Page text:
Sunken vessel yields 168 year-old soft drinks
- On 08/02/2009
- In Underwater Archeology
- 0 comments
By Gamini Mahadura - The Sunday Times
Carbonated drinks recovered from a vessel sunk off the coast of Sri Lanka have been confirmed to be 168 years old, say Ocean Archaeology officers conducting research on items found in the wreck of what has been dubbed the “Bottle Ship”.
The vessel - 23 metres long and six metres wide - was discovered two months ago.
It is located 26 km off Kirinda, and lies at a depth of six metres. Iron, brass and brick props have been used to support the vessel, whose woodwork has deteriorated over the years.
Nine types of bottles of varying size, shape and colours, including several unopened bottles containing a carbonated lemon beverage, were found among the recovered items.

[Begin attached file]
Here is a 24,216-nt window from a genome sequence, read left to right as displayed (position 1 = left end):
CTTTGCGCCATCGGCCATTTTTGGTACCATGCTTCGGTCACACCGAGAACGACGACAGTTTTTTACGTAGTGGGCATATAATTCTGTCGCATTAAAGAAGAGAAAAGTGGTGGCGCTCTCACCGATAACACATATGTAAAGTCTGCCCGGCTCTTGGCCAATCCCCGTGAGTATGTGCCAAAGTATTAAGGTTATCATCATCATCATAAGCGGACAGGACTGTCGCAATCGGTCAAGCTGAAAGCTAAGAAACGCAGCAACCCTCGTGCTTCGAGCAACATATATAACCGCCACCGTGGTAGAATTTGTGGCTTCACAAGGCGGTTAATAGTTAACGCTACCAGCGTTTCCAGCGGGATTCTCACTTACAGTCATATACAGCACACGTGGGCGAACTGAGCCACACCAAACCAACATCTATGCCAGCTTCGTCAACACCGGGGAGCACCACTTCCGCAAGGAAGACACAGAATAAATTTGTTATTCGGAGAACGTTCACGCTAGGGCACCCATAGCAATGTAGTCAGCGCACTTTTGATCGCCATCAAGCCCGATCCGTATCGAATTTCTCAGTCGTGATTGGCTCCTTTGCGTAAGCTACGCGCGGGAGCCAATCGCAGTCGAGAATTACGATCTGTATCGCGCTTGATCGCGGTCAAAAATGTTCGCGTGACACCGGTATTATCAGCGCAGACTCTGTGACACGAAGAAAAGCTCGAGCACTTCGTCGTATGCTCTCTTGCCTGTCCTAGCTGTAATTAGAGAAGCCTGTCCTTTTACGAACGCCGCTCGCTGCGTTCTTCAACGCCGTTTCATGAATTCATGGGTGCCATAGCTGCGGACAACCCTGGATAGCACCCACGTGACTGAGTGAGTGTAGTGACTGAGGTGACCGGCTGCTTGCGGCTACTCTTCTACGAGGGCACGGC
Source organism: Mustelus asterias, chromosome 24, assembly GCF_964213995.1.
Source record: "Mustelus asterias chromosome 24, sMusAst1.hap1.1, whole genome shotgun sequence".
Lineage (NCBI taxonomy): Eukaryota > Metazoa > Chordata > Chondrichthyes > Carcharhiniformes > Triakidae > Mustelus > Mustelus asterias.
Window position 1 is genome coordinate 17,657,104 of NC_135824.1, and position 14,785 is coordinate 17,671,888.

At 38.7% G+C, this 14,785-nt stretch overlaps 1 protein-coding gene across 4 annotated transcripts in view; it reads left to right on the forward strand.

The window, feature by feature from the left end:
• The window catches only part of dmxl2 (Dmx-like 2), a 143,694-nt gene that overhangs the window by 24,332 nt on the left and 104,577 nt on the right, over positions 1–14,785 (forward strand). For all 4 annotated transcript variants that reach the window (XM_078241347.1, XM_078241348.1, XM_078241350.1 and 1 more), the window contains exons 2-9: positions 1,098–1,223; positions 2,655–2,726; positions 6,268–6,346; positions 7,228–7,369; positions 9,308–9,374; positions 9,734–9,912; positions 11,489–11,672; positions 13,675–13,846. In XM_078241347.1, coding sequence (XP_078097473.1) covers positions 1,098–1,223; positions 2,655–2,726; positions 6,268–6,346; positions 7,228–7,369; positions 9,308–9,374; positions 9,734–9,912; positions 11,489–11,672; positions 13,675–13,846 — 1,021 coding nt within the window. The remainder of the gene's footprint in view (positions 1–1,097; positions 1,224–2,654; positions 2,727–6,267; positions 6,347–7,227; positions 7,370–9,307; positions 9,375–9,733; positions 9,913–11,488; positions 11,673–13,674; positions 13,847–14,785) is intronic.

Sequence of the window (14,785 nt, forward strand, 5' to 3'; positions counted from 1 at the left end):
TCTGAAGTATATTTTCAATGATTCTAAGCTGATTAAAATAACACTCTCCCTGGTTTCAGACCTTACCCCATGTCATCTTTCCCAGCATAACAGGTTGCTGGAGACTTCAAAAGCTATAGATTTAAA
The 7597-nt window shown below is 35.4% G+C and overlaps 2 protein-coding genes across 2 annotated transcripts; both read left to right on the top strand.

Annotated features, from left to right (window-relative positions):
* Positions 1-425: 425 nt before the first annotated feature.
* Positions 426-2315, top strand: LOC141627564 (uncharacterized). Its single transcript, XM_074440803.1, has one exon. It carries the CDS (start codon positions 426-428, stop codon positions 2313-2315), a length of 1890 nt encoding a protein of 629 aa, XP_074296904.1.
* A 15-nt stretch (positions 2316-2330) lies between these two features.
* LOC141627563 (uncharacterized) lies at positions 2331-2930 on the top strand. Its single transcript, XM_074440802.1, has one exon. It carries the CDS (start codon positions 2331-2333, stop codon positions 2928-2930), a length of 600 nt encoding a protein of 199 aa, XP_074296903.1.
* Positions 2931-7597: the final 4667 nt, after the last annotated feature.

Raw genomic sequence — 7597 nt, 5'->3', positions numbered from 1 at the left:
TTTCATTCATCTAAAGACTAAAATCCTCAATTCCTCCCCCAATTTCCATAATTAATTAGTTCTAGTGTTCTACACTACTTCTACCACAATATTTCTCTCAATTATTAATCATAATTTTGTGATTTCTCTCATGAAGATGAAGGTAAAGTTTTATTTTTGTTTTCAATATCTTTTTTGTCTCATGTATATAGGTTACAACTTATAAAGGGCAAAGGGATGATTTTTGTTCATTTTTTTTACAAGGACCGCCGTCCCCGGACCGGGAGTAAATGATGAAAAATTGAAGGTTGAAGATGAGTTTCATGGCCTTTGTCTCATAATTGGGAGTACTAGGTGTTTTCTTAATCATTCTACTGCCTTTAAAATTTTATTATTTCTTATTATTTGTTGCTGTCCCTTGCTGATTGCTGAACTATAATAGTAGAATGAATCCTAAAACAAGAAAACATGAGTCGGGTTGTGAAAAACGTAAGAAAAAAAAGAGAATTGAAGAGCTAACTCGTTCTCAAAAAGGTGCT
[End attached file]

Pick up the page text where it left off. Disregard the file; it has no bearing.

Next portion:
The trade-marked bottles indicate they were manufactured by Clarke Romer & Co. Ceylon in 1840.
The company had branches in Colombo and Kandy. Advertisements appearing in the “Examiner” of 1846.10.07 and “Prodens Fone Selanika” on display at the Colombo Museum suggest that the company’s product was in demand during a cholera epidemic.
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